[Review] A Portable Dual Screen Setup That Just Works: The ASUS ZenBook Duo 14 (UX482)
ASUS ZenBook Duo 14 (UX482)
RM6,499 / RM 5,499
Used to the increased productivity of a dual monitor setup? What if you could bring it on the go?
That's exactly what the ZenBook Duo 14 offers - the convenience of a dual screen setup in a slim and portable chassis. Unlike the ZenBook Pro Duo series that is targeted more towards heavier content creation work, the ZenBook Duo is specced more like a regular productivity laptop, keeping costs within a relatively more affordable range - by that, we mean in the mid-4-figure range as opposed to the RM10k-plus price tag of the Pro Duo range.
Of course, squeezing 2 screens into a laptop chassis means that some layout sacrifices will have to be made, but let's talk more about that later.
Compared to the previous ZenBook Duo, the UX482 has received a couple of design upgrades. Most notably, the main display is now a touchscreen, while the ScreenPad Plus is now inclined towards the user for better visibility.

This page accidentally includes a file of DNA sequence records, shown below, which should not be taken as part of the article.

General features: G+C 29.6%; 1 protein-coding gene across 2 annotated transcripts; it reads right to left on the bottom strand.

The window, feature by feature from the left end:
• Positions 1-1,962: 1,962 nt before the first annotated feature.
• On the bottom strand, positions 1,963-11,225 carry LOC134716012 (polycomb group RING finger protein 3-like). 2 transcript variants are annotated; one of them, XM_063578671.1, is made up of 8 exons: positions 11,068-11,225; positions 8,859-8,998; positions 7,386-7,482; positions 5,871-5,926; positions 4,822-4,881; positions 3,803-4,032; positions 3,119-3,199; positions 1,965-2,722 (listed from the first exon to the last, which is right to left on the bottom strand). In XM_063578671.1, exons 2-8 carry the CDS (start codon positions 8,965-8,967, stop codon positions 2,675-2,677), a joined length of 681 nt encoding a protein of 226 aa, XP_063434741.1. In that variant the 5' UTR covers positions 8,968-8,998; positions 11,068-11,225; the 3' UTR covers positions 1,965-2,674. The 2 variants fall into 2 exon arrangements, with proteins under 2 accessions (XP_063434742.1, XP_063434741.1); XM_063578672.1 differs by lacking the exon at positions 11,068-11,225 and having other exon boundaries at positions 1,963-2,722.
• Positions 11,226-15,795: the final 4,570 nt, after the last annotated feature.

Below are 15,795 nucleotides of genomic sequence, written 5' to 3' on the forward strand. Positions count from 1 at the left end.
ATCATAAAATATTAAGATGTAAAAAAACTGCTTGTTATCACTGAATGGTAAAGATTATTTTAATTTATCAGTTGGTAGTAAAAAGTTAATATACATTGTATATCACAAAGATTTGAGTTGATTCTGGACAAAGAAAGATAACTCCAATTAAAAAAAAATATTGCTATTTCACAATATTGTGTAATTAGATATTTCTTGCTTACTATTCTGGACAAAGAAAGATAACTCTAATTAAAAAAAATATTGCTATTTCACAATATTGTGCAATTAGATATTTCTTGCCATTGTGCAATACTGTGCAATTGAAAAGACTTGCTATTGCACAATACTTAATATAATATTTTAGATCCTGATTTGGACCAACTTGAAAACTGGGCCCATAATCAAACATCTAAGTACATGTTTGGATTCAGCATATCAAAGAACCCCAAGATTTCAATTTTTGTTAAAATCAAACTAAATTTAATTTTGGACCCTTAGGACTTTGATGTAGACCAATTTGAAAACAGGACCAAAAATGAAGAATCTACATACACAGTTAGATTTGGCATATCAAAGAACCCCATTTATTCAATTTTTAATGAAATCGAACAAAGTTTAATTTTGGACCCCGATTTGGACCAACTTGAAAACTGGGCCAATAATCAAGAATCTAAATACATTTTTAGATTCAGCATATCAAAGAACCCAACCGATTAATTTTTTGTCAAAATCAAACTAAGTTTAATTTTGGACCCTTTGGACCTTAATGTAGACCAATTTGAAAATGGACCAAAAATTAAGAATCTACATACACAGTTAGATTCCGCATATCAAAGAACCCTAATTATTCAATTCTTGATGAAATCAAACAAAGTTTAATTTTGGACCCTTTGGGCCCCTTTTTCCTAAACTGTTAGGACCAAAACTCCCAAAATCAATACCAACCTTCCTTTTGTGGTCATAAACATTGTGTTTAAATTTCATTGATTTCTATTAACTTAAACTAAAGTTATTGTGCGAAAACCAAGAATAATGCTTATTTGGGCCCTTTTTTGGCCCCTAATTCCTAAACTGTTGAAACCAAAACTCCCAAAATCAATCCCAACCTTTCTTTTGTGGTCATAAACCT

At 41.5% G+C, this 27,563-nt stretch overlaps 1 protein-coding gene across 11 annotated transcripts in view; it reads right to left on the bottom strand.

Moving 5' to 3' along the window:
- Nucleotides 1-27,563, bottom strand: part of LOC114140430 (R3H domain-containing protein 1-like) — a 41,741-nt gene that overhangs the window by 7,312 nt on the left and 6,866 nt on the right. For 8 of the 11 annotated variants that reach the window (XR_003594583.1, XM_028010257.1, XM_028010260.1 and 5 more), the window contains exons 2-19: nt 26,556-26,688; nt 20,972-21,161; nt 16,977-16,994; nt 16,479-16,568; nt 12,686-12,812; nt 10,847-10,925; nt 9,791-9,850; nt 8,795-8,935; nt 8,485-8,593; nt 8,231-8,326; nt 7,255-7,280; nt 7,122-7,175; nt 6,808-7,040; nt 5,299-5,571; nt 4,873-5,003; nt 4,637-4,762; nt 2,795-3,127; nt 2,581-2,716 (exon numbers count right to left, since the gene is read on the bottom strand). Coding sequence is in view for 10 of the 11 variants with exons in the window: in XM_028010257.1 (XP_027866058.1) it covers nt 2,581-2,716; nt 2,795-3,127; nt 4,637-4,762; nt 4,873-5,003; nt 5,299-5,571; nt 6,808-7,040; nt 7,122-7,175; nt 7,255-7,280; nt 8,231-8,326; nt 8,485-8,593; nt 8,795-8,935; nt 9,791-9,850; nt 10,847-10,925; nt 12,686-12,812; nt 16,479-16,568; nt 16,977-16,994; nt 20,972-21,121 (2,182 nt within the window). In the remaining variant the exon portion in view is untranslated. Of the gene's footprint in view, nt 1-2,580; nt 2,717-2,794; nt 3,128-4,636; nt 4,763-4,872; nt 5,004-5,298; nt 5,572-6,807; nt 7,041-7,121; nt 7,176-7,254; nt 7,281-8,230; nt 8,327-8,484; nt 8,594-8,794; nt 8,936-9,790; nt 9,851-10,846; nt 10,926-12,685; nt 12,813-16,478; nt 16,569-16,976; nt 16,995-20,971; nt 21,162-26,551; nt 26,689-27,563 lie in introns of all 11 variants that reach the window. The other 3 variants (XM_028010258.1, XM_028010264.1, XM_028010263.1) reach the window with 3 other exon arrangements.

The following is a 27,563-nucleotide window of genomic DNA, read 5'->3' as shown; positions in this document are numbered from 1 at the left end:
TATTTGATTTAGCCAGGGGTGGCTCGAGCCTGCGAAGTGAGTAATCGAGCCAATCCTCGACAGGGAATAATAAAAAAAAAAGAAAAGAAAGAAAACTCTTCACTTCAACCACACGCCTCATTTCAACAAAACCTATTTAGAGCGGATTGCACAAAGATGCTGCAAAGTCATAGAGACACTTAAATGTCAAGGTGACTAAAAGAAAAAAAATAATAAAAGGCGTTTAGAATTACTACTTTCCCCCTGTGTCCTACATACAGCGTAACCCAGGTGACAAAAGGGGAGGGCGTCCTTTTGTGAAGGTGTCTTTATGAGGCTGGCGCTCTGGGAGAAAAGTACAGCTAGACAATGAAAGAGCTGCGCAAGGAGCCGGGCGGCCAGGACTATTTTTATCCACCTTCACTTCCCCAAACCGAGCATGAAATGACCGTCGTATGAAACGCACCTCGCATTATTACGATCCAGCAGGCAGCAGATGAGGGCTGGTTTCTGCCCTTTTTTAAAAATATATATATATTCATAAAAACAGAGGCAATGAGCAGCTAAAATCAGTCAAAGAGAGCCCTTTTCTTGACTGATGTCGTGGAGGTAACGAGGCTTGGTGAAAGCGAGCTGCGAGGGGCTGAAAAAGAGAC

Otherwise, the design is largely the same. The lid still bears the ZenBook family's signature concentric circle design, while the chassis remains impressively slim, considering how it has an entire extra screen included.
The hinges are smooth, and the ScreenPad Plus flips up effortlessly. You can easily open the lid with one hand, although you should still be gentle as it does rock backwards a little bit if you're too hasty (like me, ahem). The Ergolift hinge elevates the bottom of the laptop for better heat dissipation and ergonomics, though the latter still isn't ideal due to the lack of space to rest your wrist.
All in all, it's a beautiful piece of machinery that feels solid and expensive in terms of both aesthetics and mechanics.